Although Behn eloquently describes the nature of Oroonoko and Imoinda's love –– even suggesting in one instance that it's very essence might 'defy the most expert mistress' (Nature itself) –– the fact that Oroonoko cannot own Imoinda passion causes him to feel anguish. I believe, by establishing 'owning her passion' as the requisite for romance, Behn alludes to Imoinda's inherently subordinate status. Despite sharing many of the same innate qualities of beauty with Oroonoko, her sex lowers her; and, in this instance, it enslaves her body to the old king.

In the ensuing conflict between Oroonoko and his grandfather, Behn expands on their differing interpretations of honor. She posits that man's 'only crime and sin with woman is to turn her off, to abandon her to want, shame, and misery.' Honor, or in this context, the ways men treat women, becomes one of Behn's measures for determining worth. Oroonoko's grandfather, however, feels that obedience to the king is akin to obedience to God, and therefore his subjects must obey his wishes. He takes Imoinda not out of spite for Oroonoko, but because he believes that his higher status entitles him to her body. The king does not care not for Imoinda's reservations as they do not accord with his desires. Consequently, Oroonoko 'mourns the loss of a mistress he could not with all his strength and courage retrieve,' indicating that his love for Imoinda, despite its more innocent origins, depends on his possession of her as well.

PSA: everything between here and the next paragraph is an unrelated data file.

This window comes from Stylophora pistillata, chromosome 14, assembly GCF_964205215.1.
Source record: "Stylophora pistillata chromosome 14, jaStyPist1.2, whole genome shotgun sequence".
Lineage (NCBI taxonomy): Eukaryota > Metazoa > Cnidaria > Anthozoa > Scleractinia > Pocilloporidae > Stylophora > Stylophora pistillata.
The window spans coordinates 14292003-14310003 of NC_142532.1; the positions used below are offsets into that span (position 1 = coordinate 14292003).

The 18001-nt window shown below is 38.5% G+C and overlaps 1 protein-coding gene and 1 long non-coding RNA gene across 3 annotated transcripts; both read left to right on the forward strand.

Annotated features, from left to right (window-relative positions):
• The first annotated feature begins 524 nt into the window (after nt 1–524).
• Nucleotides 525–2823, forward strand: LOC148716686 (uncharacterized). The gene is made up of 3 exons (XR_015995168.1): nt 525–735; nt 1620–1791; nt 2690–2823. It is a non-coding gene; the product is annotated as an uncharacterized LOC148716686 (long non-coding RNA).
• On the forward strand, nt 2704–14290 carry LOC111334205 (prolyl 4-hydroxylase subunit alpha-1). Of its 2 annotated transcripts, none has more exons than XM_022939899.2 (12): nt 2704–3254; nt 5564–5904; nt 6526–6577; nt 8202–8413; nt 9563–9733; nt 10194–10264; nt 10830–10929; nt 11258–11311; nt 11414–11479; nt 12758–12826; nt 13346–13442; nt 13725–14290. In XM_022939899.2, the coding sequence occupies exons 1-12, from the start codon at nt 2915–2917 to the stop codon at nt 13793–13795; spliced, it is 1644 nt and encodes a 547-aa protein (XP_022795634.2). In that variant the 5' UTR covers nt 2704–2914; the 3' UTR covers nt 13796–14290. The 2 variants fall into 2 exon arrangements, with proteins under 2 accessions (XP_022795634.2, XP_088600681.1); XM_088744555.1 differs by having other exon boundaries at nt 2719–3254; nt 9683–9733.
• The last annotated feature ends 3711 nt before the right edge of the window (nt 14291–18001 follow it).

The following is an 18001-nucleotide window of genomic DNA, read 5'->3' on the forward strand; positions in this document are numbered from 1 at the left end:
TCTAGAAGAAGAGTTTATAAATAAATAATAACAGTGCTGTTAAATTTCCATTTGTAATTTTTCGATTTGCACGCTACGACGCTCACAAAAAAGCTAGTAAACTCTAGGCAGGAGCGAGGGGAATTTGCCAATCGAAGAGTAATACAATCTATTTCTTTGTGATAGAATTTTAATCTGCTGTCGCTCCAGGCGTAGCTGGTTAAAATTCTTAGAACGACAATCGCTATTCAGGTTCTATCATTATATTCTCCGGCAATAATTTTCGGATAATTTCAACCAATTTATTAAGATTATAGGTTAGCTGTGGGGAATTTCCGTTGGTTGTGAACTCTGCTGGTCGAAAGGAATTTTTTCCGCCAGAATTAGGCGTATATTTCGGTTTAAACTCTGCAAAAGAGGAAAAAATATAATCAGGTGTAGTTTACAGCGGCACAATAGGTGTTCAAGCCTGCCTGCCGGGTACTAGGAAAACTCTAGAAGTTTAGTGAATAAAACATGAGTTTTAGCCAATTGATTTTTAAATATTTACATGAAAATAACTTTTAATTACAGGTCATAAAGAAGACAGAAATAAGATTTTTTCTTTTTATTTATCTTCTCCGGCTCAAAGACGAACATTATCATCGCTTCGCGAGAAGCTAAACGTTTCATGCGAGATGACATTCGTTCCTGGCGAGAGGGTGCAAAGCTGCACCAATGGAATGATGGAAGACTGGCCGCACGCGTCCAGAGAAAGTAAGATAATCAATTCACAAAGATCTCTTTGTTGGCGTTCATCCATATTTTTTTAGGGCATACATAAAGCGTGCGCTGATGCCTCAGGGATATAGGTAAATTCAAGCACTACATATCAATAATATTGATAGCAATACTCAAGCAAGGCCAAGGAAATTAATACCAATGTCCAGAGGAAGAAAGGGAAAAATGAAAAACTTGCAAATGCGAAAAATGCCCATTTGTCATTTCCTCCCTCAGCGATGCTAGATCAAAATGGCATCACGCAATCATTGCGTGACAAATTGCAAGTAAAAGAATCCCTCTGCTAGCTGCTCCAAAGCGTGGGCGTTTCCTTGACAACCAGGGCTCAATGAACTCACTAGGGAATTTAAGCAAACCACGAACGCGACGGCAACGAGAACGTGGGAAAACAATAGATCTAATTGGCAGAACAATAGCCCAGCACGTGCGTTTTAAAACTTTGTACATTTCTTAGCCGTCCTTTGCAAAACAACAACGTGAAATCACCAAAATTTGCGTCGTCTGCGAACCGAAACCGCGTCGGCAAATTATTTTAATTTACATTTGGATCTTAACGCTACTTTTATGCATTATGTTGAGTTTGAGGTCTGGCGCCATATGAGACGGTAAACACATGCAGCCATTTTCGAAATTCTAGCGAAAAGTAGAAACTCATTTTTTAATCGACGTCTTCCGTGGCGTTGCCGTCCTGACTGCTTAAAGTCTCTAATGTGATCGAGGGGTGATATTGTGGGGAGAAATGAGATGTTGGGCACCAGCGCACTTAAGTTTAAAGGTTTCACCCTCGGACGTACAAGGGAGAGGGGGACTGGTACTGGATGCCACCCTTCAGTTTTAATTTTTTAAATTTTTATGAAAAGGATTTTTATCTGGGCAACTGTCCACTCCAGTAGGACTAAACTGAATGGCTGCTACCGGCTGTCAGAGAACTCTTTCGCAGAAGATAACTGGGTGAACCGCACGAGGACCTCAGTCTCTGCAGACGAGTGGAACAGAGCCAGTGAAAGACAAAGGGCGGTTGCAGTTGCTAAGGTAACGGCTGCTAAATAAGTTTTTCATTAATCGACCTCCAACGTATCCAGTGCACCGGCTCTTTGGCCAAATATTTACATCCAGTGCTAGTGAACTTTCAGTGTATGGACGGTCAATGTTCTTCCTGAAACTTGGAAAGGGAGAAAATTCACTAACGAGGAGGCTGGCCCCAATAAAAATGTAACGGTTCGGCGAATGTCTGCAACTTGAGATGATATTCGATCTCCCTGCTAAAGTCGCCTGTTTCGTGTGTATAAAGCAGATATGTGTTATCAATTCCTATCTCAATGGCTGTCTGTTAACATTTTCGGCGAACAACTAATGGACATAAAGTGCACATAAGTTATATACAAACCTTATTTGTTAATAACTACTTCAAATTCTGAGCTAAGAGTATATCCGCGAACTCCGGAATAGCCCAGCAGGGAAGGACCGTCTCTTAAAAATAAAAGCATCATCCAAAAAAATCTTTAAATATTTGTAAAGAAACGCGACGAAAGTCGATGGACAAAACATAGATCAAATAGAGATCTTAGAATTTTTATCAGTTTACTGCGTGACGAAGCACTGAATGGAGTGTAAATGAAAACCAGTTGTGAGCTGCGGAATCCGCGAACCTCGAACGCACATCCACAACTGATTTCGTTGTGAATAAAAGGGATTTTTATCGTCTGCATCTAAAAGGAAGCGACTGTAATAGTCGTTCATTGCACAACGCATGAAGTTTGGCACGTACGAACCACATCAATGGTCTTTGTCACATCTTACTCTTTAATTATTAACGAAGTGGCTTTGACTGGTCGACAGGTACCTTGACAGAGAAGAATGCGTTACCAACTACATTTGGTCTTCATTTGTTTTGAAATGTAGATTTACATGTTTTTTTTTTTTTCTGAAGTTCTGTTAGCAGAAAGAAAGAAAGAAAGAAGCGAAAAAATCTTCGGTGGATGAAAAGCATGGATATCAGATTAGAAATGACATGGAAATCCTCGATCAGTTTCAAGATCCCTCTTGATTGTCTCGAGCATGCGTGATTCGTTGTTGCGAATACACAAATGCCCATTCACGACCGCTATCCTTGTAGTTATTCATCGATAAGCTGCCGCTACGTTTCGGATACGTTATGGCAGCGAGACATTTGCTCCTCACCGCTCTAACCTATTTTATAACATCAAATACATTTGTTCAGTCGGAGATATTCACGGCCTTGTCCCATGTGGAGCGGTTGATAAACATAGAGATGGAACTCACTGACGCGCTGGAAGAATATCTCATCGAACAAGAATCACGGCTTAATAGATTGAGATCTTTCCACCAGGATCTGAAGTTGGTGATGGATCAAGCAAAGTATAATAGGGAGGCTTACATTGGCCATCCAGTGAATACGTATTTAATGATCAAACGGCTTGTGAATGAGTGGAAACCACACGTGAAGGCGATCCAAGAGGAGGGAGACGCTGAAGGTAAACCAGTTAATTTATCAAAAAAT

Initially to Oroonoko, Imoinda's loss of virginity represents the death of her pure nature. Initially, this loss enslaves Oroonoko, metaphorically. The sanctity of their love, an integral part of his soul, is breached. Oroonoko soon comes to realize that these terms of virginity, purity, and religion are flawed. He can still be free with Imoinda if he 'set an ill precedent to [his] predecessors, or abandon [his] country and fly with her to some unknown world, who never heard [their] story.' Because these measures would violate Oroonkono's code of honor, an integral piece of his refined comportment, he must find a loophole in this code to be with Imoinda.